However, right now, there is no one Covid test which is fully accurate. False-negatives are always possible. While RT-PCR is considered the gold standard for testing, researchers are developing novel testing kits that are faster and more accurate than RT-PCR.
Here is all you need to know:
COVID TESTING IN INDIA
RT-PCR test & how it is done
A reverse transcription polymerase chain reaction (RT-PCR) test is a laboratory technique combining reverse transcription of RNA into DNA that detects the virus while the antibody tests, which use blood, detect the body’s response to the virus, experts said.
The World Health Organization and the US Centers for Disease Control and Prevention considers PCR tests the “gold standard” of Covid-19 testing, but, like all tests, they’re not perfect.
The sample is placed in a PCR machine, which uses cycles of heating and cooling to help ‘reagents’ amplify the target DNA into millions of copies. A fluorescent dye is added — the dye glows if the result is positive. In lab conditions, RT-PCR is almost 100% accurate.
RT-PCR tests take time and are a costly affair because of its elaborate kit.
In government labs, the tests are free but at private laboratories, which use RT-PCR test the cost is Rs 4,500.
Rapid Antibodies Test
Unlike other tests, antibody tests aren’t meant to pick up on the current infection with SARS-CoV-2. The antibody tests look for SARS-CoV-2-specific antibodies to see if you’ve previously had coronavirus.
Also termed as immunity tests, a positive test could mean a person has been exposed to the virus.
“The rapid antibodies tests are less expensive and the results can come in 20-30 minutes. It essentially tests if the antibodies in response to the coronavirus infection have been generated or not,” said Delhi-based lung surgeon Arvind Kumar.
Rapid antibody tests are part of a measure introduced by the Indian Council of Medical Research’s immunity certificate program and used in serosurveys to map out COVID exposure in towns and cities.
TESTING TYPES IN THE US
There are three broad categories of coronavirus tests in the US Two diagnose whether you have an active infection, and a third indicates if you previously had the virus.
Most tests look for bits of the virus’ genetic material, and require a nasal swab that is taken by a health professional and then sent to a lab. This is considered the most accurate way to diagnose an infection, but it’s not perfect: The swab has to get a good enough sample so any virus can be detected.
These tests usually take hours to process at the lab so you likely won’t get results back for at least a day, though a handful of rapid tests take about 15 minutes on site. Other genetic tests use saliva, instead of a swab.
A newer type of test looks for proteins found on the surface of the coronavirus, rather than the virus itself. These antigen tests are just hitting the market, and experts hope they’ll help expand testing and speed up results.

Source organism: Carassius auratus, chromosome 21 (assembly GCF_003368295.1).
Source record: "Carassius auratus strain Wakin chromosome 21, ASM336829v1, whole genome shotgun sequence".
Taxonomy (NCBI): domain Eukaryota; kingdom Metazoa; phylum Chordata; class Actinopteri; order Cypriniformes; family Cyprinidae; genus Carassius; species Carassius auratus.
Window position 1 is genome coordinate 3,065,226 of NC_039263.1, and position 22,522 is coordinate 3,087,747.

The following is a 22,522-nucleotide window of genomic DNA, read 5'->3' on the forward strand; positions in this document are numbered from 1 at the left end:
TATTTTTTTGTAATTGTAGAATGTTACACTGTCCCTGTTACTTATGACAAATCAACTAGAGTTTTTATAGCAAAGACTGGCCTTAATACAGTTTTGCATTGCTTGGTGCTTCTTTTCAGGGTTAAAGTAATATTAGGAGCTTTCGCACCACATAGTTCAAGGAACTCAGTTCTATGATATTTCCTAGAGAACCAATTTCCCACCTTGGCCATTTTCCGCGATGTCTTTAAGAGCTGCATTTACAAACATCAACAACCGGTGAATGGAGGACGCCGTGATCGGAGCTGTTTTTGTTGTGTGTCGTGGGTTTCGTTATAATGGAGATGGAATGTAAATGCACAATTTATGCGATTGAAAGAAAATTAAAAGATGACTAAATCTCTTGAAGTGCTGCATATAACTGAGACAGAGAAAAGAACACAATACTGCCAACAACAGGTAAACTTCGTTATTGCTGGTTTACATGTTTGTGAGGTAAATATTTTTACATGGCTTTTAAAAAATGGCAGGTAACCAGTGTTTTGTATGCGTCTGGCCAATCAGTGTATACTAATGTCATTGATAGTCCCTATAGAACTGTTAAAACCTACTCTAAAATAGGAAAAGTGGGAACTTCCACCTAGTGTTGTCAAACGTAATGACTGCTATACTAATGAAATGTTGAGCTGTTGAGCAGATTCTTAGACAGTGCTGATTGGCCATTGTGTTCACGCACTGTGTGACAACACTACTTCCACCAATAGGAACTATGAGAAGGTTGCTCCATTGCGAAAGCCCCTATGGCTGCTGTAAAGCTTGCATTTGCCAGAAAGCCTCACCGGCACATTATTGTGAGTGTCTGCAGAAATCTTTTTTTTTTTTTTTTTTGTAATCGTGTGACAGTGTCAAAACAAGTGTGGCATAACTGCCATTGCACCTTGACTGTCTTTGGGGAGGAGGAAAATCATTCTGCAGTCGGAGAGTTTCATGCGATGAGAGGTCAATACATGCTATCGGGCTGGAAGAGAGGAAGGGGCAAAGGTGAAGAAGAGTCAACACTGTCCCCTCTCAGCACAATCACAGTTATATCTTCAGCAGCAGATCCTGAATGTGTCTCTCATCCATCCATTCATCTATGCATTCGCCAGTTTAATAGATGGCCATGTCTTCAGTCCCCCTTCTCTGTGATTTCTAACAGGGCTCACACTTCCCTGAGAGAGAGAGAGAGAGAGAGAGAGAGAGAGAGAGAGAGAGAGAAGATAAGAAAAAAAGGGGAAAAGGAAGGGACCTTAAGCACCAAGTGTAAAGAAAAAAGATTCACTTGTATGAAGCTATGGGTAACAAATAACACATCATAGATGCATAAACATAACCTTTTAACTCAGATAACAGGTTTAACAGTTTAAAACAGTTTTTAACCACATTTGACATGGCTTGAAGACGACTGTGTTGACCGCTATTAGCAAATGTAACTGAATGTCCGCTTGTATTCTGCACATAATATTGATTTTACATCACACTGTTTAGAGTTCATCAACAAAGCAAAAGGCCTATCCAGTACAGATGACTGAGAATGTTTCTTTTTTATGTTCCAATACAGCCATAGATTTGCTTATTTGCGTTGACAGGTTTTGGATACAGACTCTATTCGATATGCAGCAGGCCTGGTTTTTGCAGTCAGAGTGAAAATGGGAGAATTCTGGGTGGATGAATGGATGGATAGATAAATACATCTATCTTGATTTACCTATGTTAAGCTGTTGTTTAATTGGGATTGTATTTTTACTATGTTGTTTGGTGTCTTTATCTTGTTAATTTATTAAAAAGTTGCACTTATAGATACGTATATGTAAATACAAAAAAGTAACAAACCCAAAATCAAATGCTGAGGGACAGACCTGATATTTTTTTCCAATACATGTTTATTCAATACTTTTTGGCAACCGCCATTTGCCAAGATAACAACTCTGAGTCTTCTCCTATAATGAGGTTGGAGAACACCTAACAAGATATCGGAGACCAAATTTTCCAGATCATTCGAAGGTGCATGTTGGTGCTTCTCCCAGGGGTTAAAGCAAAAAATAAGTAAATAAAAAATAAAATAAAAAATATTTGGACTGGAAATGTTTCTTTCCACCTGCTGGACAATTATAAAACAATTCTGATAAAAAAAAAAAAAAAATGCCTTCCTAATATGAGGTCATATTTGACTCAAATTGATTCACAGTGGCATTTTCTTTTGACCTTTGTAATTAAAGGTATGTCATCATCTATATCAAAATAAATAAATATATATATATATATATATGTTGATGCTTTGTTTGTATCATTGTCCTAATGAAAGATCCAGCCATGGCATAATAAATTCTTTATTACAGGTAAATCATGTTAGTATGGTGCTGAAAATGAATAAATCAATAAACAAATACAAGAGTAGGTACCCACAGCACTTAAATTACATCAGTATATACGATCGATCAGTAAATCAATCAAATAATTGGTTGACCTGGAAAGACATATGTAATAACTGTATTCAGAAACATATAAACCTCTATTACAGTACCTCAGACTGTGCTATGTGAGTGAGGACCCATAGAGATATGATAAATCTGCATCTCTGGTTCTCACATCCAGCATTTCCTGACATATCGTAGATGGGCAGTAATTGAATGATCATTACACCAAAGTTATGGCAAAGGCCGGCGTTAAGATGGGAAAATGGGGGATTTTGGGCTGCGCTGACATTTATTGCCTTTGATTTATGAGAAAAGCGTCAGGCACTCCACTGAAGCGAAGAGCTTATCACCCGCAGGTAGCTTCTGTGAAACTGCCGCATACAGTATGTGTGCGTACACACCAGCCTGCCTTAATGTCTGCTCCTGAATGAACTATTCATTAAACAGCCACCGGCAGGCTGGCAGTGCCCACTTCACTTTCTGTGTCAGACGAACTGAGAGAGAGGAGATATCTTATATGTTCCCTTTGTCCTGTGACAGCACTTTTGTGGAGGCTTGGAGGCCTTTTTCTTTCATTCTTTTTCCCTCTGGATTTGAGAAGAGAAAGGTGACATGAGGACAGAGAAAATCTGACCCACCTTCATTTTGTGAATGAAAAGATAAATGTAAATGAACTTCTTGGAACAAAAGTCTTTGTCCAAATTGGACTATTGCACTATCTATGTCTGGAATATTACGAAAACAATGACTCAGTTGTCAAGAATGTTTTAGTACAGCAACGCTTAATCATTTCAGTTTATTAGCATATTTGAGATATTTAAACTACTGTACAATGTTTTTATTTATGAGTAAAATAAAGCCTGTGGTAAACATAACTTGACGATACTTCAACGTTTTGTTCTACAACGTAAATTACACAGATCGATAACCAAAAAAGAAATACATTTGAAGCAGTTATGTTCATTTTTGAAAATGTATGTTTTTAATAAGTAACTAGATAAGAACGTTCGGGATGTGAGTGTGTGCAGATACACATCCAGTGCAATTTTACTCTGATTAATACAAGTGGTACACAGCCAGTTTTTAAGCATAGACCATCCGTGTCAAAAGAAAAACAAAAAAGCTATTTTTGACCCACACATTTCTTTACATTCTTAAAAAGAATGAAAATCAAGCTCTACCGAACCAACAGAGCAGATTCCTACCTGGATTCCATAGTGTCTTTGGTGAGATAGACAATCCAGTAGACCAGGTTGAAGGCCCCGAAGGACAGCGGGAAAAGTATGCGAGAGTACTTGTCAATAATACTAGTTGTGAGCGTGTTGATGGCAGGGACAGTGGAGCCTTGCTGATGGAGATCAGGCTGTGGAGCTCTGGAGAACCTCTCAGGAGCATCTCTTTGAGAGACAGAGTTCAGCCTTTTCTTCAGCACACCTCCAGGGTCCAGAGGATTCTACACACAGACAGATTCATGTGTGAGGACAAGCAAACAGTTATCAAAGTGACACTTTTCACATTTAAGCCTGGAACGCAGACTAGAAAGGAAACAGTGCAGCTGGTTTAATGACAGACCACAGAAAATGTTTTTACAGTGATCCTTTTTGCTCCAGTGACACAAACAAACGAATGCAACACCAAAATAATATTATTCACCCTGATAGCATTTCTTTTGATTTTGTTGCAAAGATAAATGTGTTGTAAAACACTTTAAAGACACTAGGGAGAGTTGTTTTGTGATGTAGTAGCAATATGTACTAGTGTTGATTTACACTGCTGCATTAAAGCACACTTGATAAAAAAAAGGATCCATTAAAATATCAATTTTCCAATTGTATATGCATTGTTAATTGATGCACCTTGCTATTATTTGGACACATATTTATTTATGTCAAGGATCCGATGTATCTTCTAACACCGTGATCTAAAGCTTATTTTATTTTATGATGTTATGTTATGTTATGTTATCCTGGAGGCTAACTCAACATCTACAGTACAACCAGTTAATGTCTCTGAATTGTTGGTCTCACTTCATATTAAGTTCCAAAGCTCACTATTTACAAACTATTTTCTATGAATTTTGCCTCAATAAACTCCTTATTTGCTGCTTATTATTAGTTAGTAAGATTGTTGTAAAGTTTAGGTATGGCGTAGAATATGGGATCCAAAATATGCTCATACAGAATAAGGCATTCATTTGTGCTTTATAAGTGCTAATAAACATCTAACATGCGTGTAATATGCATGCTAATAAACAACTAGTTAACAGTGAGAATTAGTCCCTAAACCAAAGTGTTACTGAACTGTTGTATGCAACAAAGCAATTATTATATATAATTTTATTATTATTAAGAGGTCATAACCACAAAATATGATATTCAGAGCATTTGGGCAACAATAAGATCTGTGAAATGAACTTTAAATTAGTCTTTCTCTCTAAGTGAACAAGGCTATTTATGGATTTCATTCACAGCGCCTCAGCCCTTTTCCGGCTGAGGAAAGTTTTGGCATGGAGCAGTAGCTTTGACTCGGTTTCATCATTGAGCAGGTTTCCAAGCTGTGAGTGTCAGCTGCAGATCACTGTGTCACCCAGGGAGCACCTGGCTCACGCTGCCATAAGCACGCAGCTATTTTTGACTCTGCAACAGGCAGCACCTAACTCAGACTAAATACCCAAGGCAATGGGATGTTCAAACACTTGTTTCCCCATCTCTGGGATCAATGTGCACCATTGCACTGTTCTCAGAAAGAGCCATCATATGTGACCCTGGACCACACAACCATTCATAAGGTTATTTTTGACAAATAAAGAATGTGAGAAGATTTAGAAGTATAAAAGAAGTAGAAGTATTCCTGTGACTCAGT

Antigen tests aren’t as accurate as genetic tests, but are cheaper, faster and require less specialized laboratory equipment. They still require a nasal swab by a health professional.
Using samples from the nose or throat, an antigen test can identify positive cases in minutes but isn’t as accurate as RT-PCR, which searches for genetic material of the virus.
But it can be used to screen people in hospitals and workplaces — any cases it flags would then be followed up with RT-PCR for confirmation.
A recently approved test from Abbott Laboratories takes 15 minutes and can be performed at schools, offices and other locations.
While antigen testing is becoming more common in the US, only a few such tests have been approved by the FDA so far.
Antibody tests look for proteins that the body makes to fight off infections in a patient’s blood sample. Antibodies are a sign that a person previously had Covid-19.
Scientists don’t yet know if antibodies protect people from another infection, or how long that protection might last. So antibody tests are mostly useful for researchers measuring what portion of the population was infected.
Efficacy of these tests
How well these tests work depends on several factors, including the time from the onset of illness, the concentration of virus in the specimen, the quality of the specimen collected from a person and how it is processed, and the precise formulation of the reagents in the test kits, experts said.
Additionally, false positive results — that is, a test showing that a person is infected when they are not — could occur if the antibodies on the test strip also recognise antigens of viruses other than Covid-19, such as from human coronaviruses that cause the common cold, they said.
(With inputs from agencies)